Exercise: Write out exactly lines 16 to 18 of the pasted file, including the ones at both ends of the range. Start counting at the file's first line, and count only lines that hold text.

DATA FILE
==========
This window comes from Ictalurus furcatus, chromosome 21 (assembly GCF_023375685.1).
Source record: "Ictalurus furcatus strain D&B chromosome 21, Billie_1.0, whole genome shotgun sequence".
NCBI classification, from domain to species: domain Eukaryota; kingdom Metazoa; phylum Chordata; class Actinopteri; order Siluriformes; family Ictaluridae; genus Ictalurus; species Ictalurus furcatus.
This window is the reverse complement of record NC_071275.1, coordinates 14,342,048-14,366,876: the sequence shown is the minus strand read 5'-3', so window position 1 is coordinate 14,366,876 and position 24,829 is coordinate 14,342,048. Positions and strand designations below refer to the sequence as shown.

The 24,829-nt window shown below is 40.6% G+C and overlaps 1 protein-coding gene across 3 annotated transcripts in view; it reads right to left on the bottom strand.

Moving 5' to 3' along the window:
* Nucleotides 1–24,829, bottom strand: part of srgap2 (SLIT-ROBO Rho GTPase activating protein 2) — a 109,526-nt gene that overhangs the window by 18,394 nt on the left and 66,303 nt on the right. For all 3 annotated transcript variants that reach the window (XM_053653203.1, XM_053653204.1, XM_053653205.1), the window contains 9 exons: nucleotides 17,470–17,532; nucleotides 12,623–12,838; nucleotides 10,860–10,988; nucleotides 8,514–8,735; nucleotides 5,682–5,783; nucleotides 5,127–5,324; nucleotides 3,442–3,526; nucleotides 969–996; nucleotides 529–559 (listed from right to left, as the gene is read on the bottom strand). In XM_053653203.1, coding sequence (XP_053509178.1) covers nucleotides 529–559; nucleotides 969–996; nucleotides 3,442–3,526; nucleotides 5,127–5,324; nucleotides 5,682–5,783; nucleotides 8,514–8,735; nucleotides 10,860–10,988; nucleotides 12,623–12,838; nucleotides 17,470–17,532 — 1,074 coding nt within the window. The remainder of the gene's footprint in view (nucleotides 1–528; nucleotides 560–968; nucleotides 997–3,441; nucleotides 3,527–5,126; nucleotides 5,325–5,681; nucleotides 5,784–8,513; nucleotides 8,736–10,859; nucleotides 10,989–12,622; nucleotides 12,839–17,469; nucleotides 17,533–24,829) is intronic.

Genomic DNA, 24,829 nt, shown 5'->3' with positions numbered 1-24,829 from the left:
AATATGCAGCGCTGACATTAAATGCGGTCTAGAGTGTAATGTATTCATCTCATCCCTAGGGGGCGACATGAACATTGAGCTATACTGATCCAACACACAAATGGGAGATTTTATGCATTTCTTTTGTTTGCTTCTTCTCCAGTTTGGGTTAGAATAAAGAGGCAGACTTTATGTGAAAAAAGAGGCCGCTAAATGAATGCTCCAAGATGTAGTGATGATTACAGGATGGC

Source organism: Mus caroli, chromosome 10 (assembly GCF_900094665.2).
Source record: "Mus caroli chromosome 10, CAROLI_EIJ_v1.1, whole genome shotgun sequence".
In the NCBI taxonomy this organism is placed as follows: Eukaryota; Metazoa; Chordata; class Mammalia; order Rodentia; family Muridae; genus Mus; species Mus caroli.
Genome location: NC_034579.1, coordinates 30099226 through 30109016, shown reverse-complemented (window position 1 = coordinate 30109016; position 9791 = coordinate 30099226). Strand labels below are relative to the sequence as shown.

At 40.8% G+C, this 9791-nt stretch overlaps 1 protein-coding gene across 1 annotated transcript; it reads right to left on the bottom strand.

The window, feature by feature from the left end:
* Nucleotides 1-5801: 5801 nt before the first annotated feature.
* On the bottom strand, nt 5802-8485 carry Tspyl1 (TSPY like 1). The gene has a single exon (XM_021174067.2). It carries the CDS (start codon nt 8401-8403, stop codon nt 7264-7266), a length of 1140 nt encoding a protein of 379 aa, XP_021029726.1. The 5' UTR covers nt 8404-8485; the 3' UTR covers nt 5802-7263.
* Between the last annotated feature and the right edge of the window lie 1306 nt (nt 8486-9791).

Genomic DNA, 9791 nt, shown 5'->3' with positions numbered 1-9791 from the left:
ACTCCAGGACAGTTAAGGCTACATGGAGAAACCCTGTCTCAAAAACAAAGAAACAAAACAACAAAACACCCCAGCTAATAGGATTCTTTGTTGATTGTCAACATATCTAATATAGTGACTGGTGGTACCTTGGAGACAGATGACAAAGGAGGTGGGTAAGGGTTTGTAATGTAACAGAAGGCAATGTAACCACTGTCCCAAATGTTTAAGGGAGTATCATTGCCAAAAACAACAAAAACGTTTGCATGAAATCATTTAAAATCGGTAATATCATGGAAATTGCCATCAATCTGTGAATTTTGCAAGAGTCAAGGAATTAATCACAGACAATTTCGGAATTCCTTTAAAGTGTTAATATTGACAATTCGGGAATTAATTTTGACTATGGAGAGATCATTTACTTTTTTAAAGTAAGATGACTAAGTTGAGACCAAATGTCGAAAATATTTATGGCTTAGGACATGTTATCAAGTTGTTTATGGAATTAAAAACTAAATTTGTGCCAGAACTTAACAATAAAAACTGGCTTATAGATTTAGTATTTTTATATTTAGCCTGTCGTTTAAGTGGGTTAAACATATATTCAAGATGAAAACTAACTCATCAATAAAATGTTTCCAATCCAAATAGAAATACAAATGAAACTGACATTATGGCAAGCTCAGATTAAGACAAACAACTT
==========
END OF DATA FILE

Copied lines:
* Nucleotides 1-5801: 5801 nt before the first annotated feature.
* On the bottom strand, nt 5802-8485 carry Tspyl1 (TSPY like 1). The gene has a single exon (XM_021174067.2). It carries the CDS (start codon nt 8401-8403, stop codon nt 7264-7266), a length of 1140 nt encoding a protein of 379 aa, XP_021029726.1. The 5' UTR covers nt 8404-8485; the 3' UTR covers nt 5802-7263.
* Between the last annotated feature and the right edge of the window lie 1306 nt (nt 8486-9791).